Money Nov 26, 2012
More Indians have been driven round the bend trying to meet the so-called KYC norms than anything else. KYC stands for know-your-customer, and the idea behind asking banks, passport offices, mutual funds, mobile companies and even RTOs to follow KYC norms is to ensure that bogus people don't get in the system using fake names and credentials.
But, in practice, KYC sends ordinary people scurrying around for this document or that, while the fraudsters simply forge the relevant documents to comply with the KYC.
If you want to know why, consider what the above-mentioned organisations expect from you.
KYC needs two kinds of documentation-identity proof (to tell them you are you and not anyone else), and address proof, so that mails and bills and even parking tickets can be sent to the right home.
In any KYC requirement, the key issue is really proof of address-which is what is sometimes difficult to comply with. If you have address proof, the ID proof is easier to show. You just need to paste your mugshot on a form and you can get your PAN card or passport.
Most KYC requirements accept address proof from documents like passports, voter IDs, ration cards, utility bills, and bank statements. But the catch is this: getting one of these requires prior address proof.
The passport office accepts address proof like telephone bill, electricity bill, bank statements, and parents'/spouse's passport as acceptable proof of address. But to get any one of them, you need another address proof.
This is because the telephone bill from which you hope to get a passport will depend on you providing address proof like passport, bank statement, electricity bills, IT returns forms and like.
And banks will ask for passport, telephone bills, voter IDs, etc. You go round and round.
But there's the Unique ID card, you may say. But the UID Aadhaar card also requires you to submit documents like passport, bank statements, voter IDs, driving licence and the like. And to get a driving licence, you need to submit one of the above mentioned documents. The only saving grace with the UID is that it allows you to give a certificate from your employer or school certifying you address.
So, what's the point we are trying to make?
As far as proving your address is concerned, almost every document is based on the validity of another document which in turn is based on the validity of yet another document. It's like a vicious circle which keeps repeating over and over again. There isn't a single standalone primary document that does not require another proof of address whatsoever.
Even if you have your property document or the rental agreement document as an address proof, it would only work as your primary address proof for you-but not your family which stays with you. They will have no address proof. If they want a passport or driving licence, you will spend considerable time venting your spleen at RTO officers and bank counter-persons.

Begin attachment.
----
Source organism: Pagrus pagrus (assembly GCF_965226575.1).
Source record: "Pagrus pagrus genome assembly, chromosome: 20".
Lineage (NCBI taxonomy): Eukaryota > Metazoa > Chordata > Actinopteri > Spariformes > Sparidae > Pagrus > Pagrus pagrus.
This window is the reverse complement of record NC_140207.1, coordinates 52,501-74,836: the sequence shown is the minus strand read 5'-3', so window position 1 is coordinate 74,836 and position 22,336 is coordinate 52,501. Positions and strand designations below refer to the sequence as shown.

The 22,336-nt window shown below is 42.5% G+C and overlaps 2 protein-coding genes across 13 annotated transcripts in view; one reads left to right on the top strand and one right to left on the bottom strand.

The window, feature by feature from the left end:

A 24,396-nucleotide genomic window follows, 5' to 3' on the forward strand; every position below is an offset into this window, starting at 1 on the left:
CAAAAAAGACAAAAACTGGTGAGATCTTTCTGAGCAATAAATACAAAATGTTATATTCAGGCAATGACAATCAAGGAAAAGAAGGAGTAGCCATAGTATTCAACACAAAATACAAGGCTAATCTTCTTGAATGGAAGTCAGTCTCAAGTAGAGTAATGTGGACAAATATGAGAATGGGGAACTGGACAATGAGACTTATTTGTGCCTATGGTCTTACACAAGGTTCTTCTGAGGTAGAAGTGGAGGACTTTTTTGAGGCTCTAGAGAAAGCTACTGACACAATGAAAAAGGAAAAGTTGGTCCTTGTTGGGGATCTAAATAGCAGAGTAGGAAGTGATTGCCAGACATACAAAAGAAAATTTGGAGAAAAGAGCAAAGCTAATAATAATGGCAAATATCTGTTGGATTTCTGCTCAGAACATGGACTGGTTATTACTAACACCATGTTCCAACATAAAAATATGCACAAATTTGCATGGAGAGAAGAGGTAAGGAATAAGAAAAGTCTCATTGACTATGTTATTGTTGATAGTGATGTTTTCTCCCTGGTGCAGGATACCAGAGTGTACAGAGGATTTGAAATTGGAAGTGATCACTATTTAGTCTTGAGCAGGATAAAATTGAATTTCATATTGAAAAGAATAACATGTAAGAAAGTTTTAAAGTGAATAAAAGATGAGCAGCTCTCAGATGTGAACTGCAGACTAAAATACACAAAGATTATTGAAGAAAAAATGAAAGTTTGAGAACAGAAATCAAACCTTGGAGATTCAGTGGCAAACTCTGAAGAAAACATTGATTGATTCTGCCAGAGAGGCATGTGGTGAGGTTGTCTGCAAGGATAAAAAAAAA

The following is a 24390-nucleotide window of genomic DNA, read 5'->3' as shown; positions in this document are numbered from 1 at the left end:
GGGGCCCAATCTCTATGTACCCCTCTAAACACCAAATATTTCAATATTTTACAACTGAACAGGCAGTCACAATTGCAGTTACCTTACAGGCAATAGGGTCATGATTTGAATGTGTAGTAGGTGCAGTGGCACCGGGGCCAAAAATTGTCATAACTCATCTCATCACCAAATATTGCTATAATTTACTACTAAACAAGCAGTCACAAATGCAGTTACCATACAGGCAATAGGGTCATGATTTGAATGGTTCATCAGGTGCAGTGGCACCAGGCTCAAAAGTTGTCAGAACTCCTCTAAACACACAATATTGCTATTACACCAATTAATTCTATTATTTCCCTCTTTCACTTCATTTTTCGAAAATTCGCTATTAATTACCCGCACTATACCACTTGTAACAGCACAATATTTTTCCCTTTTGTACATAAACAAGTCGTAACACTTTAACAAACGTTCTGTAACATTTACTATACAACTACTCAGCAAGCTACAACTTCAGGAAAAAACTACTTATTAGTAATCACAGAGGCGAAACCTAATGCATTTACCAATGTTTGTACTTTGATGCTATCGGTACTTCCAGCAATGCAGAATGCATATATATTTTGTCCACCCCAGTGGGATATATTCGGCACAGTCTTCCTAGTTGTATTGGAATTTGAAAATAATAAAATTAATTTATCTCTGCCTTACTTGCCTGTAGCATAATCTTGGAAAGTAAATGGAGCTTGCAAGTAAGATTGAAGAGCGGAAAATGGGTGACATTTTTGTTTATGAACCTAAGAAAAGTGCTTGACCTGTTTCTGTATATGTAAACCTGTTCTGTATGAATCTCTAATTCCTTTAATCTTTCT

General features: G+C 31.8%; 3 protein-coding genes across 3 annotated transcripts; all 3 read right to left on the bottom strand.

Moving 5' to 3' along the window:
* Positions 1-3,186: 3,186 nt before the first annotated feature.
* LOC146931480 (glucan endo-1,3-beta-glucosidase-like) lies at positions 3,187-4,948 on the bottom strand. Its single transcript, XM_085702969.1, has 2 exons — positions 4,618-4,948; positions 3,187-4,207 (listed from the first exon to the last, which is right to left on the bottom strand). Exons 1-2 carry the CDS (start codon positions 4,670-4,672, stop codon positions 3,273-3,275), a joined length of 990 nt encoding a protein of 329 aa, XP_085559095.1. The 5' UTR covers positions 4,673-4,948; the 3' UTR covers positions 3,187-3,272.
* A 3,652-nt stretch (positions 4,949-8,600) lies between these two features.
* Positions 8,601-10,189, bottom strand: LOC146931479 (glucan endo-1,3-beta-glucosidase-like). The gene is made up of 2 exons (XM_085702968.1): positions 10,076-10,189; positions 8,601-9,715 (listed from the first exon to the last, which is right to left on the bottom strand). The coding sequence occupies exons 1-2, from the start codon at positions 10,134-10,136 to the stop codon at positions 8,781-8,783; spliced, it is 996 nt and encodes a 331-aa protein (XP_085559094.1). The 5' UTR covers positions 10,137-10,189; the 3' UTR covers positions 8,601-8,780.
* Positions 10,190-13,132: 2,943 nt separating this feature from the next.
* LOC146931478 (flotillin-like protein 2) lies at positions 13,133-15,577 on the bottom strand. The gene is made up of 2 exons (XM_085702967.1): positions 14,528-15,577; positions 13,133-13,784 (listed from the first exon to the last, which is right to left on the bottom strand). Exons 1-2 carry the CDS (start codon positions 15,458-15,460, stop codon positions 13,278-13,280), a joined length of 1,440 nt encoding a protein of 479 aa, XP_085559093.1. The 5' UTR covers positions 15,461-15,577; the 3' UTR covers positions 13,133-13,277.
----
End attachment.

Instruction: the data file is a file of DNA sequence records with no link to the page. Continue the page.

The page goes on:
Today's DNA newspaper reports that in future you could open a bank account with a single document. Mostly probably it will be the Aadhaar card or passport. Aadhaar accepts 33 different types of documents as address proof. As mentioned above, most of the documents barring a few are based on other documents in the list.
Recently, Firstpost did a story titled Relocating? Here's a list of financial documents to update, where we told you about the procedure to update your records in case of a relocation.
The DNA report quotes HR Khan, Deputy Governor, Reserve Bank of India, as saying: "If somebody changes his address, he can be given time of six months to give another proof. For six months, he can run the same proof."
But this is just like lobbing the problem to another date. How does one obtain an address proof if there is no original source for it barring a lease agreement or home purchase document?
Unlike your identity which does not change, your address can change for various reasons, especially in urban areas, where jobs hops and address changes are frequent.
Currently, the Aadhaar card offers many options for address proof, but it would still leave some categories without the possibility of an address proof (an aged mother living with you, for example).
Isn't it time to simplify this by allowing anyone in a household with a valid address proof himself or herself being able to certify that someone lives with him/her and thus confirm the address?
More From Bindisha Sarang.